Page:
The `PPforest`

package (projection pursuit random forest) contains functions to run a projection pursuit random forest for classification problems. This method utilize combinations of variables in each tree construction. In a random forest each split is based on a single variable, chosen from a subset of predictors. In the `PPforest`

, each split is based on a linear combination of randomly chosen variables. The linear combination is computed by optimizing a projection pursuit index, to get a projection of the variables that best separates the classes. The `PPforest`

uses the `PPtree`

algorithm, which fits a single tree to the data. Utilizing linear combinations of variables to separate classes takes the correlation between variables into account, and can outperform the basic forest when separations between groups occurs on combinations of variables. Two projection pursuit indexes, LDA and PDA, are used for `PPforest`

.

To improve the speed performance `PPforest`

package, `PPtree`

algorithm was translated to Rcpp. `PPforest`

package utilizes a number of R packages some of them included in “suggests” not to load them all at package start-up.

You can install the package from CRAN:

```
install.package(PPforest)
library(PPforest)
```

Or the development version of `PPforest`

can be installed from github using:

```
library(devtools)
install_github("natydasilva/PPforest")
library(PPforest)
```

##Projection pursuit classification forest

In `PPforest`

, projection pursuit classification trees are used as the individual model to be combined in the forest. The original algorithm is in `PPtreeViz`

package, we translate the original tree algorithm into `Rcpp`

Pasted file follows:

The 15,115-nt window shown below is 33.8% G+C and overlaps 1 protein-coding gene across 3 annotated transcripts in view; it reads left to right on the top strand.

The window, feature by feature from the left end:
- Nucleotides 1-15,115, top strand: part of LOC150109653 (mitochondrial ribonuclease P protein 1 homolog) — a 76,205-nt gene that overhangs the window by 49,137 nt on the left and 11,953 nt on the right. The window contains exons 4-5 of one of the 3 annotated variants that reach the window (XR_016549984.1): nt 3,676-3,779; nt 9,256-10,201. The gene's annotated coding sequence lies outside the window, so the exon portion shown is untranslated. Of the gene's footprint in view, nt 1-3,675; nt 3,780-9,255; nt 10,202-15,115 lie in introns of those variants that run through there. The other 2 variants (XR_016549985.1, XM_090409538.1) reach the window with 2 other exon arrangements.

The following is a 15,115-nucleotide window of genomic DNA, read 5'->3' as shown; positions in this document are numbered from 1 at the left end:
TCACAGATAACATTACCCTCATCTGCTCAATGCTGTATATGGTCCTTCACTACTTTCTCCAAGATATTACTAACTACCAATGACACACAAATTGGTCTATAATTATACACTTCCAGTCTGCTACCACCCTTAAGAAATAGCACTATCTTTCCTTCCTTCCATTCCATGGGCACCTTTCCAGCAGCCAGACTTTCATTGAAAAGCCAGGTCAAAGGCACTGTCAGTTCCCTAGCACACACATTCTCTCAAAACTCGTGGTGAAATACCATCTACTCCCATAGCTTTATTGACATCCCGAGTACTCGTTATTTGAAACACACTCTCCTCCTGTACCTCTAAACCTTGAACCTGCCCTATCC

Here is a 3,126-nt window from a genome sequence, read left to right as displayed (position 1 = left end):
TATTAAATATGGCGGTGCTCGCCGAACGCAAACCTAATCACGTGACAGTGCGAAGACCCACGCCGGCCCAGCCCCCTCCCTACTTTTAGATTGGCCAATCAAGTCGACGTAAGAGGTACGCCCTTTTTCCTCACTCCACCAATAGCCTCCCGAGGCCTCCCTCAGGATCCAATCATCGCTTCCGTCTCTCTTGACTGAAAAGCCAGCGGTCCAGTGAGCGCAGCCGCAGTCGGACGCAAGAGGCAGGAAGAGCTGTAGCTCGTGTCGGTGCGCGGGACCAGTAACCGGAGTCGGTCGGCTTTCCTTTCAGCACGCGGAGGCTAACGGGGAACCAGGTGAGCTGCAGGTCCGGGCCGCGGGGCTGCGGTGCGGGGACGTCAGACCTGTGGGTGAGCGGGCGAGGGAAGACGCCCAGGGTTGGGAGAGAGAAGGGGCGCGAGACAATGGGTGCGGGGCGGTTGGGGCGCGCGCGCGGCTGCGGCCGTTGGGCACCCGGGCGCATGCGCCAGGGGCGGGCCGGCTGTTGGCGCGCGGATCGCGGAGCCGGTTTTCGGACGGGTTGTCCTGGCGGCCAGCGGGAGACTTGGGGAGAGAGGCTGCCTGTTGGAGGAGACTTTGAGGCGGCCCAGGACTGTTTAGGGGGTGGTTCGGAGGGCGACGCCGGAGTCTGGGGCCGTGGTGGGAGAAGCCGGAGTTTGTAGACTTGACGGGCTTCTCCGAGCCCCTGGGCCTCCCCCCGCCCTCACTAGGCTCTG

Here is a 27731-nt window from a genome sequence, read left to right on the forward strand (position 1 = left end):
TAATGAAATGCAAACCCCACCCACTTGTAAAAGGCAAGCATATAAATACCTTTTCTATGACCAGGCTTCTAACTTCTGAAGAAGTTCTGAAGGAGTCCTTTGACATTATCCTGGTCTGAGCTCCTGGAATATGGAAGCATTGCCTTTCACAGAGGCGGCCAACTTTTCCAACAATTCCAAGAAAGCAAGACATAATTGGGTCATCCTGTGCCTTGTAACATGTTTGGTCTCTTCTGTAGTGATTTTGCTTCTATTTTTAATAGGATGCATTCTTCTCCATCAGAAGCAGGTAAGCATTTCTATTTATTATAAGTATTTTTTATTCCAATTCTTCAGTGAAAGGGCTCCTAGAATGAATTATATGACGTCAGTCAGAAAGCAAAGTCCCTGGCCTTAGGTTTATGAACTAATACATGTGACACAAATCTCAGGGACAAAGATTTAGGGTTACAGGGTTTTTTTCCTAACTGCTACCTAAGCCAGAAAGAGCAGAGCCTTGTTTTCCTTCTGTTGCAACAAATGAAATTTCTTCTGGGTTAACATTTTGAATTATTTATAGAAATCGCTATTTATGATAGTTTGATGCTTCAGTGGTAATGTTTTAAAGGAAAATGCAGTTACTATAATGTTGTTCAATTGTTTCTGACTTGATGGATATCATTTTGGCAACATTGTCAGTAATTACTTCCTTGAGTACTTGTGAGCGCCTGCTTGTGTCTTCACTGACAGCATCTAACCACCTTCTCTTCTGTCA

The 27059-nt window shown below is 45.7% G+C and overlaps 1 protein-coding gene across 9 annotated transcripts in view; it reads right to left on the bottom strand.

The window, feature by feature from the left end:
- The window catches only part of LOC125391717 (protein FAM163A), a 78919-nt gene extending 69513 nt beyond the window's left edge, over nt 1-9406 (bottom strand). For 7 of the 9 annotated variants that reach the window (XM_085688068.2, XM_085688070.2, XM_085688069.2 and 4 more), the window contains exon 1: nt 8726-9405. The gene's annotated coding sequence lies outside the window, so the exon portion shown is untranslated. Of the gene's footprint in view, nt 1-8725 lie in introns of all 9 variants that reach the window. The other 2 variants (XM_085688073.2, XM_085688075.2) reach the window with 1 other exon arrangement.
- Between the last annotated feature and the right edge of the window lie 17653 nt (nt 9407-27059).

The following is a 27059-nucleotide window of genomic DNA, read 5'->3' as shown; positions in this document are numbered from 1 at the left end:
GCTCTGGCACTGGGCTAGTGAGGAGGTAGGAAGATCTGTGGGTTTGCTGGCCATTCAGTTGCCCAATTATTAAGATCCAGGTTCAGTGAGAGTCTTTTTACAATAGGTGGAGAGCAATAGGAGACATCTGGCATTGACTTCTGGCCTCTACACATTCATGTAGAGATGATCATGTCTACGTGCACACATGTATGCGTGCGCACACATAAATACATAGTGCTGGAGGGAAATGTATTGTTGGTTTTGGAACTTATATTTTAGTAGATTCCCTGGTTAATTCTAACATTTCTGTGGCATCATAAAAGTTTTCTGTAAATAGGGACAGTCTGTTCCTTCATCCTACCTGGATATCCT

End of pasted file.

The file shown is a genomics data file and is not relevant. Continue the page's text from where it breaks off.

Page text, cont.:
to improve the speed performance to run the forest.

One important characteristic of PPtree is that treats the data always as a two-class system, when the classes are more than two the algorithm uses a two step projection pursuits optimization in every node split. Let \((X_i,y_i)\) the data set, \(X_i\) is a p-dimensional vector of explanatory variables and \(y_i\in {1,2,\ldots G}\) represents class information with \(i=1,\ldots n\).

In the first step optimize a projection pursuit index to find an optimal one-dimension projection \(\alpha^*\) for separating all classes in the current data. With the projected data redefine the problem in a two class problem by comparing means, and assign a new label \(G1\) or \(G2\) to each observation, a new variable \(y_i^*\) is created. The new groups \(G1\) and \(G2\) can contain more than one original classes. Next step is to find an optimal one-dimensional projection \(\alpha\), using \((X_i,y_i^*)\) to separate the two class problem \(G1\) and \(G2\). The best separation of \(G1\) and \(G2\) is determine in this step and the decision rule is defined for the current node, if \(\sum_{i=1}^p \alpha_i M1< c\) then assign \(G1\) to the left node else assign \(G2\) to the right node, where \(M1\) is the mean of \(G1\). For each groups we can repeat all the previous steps until \(G1\) and \(G2\) have only one class from the original classes. Base on this process to grow the tree, the depth of PPtree is at most the number of classes because one class is assigned only to one final node.

Trees from `PPtree`

algorithm are simple, they use the association between variables to find separation. If a linear boundary exists, `PPtree`

produces a tree without misclassification.

Projection pursuit random forest algorithm description

Let N the number of cases in the training set \(\Theta=(X,Y)\), \(B\) bootstrap samples from the training set are taking (samples of size N with replacement).

For each bootstrap sample a \verb PPtree is grown to the largest extent possible \(h(x, {\Theta_k})\). No pruning. This tree is grown using step 3 modification.

Let M the number of input variables, a number of \(m<<M\) variables are selected at random at each node and the best split based on a linear combination of these randomly chosen variables. The linear combination is computed by optimizing a projection pursuit index, to get a projection of the variables that best separates the classes.

Predict the classes of each case not included in the bootstrap sample and compute oob error.